Chefs' Secrets for Healthier Cooking
4 top chefs share tips and recipes for lighter dishes that don't scrimp on taste and style.
An Eye-Opening Diagnosis continued...
"Because the butter will be the first thing you taste, the entire meal
will taste butter-drenched, but with just a fraction of the calories than if it
was butter cooked," he says.
Another of Nischan's tricks is to bypass nonstick pans in favor of cast
"Heat the pan for about 3 minutes over a medium flame, then coat
whatever you're going to fry in a thin layer of oil and drop it in the
pan," he says.
The temperature exchange between the hot pan and the cool food protects the
oil, says Nischan, and you end up using less oil while still searing flavor
into the food.
'Such a Pretty Face'
From the time she was old enough to stand on a chair and touch a bowl, Devin
Alexander knew she loved to cook. She also knew she loved to eat. And by the
time she was teenager, she was packing on the pounds.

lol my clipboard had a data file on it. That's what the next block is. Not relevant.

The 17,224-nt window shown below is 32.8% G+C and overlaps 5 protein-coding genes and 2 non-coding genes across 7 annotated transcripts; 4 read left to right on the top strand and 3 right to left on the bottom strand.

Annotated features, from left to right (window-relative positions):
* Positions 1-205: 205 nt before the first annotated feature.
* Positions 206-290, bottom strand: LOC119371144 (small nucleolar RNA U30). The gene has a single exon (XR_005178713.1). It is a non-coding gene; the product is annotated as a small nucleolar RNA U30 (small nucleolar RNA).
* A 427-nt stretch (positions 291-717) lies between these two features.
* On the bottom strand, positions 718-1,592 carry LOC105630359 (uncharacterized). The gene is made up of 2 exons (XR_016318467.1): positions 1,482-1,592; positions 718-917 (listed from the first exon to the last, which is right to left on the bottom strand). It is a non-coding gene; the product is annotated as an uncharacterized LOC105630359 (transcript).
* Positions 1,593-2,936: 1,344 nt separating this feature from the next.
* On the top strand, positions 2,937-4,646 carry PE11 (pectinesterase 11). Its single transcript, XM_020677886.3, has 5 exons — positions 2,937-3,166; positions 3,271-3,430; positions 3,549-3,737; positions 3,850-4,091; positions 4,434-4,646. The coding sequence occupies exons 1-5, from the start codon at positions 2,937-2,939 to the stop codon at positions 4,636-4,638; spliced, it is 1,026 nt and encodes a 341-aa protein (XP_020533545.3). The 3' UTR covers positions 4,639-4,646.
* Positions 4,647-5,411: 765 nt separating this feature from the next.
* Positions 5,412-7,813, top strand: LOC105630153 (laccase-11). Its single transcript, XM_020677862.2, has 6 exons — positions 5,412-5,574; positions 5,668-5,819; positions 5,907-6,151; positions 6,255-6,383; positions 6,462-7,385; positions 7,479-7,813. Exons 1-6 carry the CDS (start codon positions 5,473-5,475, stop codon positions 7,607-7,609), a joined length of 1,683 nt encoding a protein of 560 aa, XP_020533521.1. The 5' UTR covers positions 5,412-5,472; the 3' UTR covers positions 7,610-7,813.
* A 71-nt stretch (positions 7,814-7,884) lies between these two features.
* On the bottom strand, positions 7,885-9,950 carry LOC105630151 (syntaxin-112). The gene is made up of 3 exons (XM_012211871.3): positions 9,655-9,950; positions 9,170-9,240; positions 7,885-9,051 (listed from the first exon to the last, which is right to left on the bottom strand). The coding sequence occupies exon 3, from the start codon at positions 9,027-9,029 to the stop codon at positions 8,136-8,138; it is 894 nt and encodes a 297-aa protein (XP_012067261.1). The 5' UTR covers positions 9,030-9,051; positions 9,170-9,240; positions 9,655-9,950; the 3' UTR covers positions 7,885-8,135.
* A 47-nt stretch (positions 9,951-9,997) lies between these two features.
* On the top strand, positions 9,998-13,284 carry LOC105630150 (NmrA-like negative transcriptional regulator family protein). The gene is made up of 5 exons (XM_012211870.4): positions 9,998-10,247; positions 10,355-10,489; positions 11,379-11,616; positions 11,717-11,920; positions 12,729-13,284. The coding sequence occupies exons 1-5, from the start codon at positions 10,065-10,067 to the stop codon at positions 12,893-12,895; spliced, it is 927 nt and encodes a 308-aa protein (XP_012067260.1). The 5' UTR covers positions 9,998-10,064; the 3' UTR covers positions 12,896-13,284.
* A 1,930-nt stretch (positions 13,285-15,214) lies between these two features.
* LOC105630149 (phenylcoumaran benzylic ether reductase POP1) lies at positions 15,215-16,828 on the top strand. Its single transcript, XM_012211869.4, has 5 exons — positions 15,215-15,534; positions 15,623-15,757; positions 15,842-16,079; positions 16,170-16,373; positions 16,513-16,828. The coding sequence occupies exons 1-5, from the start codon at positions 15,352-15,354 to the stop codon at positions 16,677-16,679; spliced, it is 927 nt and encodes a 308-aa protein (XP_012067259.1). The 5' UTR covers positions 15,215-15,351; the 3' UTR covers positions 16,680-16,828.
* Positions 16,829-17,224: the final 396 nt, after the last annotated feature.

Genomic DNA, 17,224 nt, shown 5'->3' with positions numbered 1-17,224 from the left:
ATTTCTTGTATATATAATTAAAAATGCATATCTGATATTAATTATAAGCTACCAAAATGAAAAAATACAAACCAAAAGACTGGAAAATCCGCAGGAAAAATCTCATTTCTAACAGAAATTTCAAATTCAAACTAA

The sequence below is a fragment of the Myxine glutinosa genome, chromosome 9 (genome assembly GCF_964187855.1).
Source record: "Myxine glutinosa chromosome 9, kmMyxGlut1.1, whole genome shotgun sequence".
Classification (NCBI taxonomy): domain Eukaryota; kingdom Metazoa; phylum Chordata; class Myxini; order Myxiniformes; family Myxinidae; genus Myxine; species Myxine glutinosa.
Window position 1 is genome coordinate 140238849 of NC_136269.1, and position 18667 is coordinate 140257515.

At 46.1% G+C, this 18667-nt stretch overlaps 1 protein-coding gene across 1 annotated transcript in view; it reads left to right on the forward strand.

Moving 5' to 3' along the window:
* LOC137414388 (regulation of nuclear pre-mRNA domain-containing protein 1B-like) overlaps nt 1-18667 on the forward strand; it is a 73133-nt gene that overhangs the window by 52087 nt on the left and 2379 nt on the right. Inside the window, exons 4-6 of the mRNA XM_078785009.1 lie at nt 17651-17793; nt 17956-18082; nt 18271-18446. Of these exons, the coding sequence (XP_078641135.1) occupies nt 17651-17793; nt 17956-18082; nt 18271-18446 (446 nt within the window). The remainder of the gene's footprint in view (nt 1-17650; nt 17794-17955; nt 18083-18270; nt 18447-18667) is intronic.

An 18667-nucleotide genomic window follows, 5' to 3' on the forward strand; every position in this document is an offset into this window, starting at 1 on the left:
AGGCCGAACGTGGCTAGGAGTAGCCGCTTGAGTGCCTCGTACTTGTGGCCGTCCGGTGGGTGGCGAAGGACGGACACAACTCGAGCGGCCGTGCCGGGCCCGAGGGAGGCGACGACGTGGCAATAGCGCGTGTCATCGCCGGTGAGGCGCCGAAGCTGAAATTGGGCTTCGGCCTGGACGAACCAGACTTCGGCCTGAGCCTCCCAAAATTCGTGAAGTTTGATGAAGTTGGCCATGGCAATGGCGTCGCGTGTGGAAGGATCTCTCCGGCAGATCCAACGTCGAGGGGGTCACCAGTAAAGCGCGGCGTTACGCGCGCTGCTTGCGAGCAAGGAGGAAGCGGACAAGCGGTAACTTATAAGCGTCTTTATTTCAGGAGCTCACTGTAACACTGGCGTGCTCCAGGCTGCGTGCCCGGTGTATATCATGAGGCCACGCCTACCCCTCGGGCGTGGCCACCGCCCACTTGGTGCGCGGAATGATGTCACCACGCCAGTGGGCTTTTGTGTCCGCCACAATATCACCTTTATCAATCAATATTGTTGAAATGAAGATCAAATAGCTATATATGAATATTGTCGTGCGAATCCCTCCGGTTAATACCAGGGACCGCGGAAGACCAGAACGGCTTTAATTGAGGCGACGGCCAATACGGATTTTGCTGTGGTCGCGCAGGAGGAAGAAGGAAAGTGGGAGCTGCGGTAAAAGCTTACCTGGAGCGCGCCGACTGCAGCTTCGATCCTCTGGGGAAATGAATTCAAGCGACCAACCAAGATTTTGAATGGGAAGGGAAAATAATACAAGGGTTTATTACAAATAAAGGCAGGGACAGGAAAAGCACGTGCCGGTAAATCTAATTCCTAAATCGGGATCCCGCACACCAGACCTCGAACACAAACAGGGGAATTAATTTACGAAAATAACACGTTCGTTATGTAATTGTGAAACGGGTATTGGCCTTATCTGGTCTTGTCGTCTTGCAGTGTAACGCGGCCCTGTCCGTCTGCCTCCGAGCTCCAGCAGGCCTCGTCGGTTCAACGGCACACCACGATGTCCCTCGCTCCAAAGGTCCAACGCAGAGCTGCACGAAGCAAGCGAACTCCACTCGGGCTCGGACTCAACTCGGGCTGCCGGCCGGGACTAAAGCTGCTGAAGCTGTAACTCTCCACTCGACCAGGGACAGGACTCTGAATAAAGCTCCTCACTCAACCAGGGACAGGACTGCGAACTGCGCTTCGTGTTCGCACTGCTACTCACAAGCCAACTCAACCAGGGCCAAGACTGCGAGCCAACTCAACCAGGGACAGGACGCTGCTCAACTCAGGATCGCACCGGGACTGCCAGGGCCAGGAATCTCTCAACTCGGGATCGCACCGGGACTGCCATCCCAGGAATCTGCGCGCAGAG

"I was the one who always heard 'You have such a pretty face – if only
you weren't so fat,' ", says Alexander, now a slim and celebrated Los
Angeles healthy eating chef and author of the new book Fast Food Fix.
It wasn't until she became an adult that healthy cooking entered her life.
"I decided there had to be a way I could enjoy food and not keep
gaining," she says.
After a stint in culinary school, she found it: A style of low-fat cooking
that not only helped her shed 55 pounds and keep it off for 12 years, but, as
executive chef of Café Renee Catering in Los Angeles, help others do the
The most important lesson she learned: That how you cook is as
important as what you cook.
"If you sprinkle a chicken breast with herbs and sear it in a pan on
medium heat, it's going to taste blah; take that same chicken breast and cook
it at high heat, and you'll seal in the flavors and bring out the spices, and
you'll end up with a dish that tastes entirely different and very
enjoyable," says Alexander.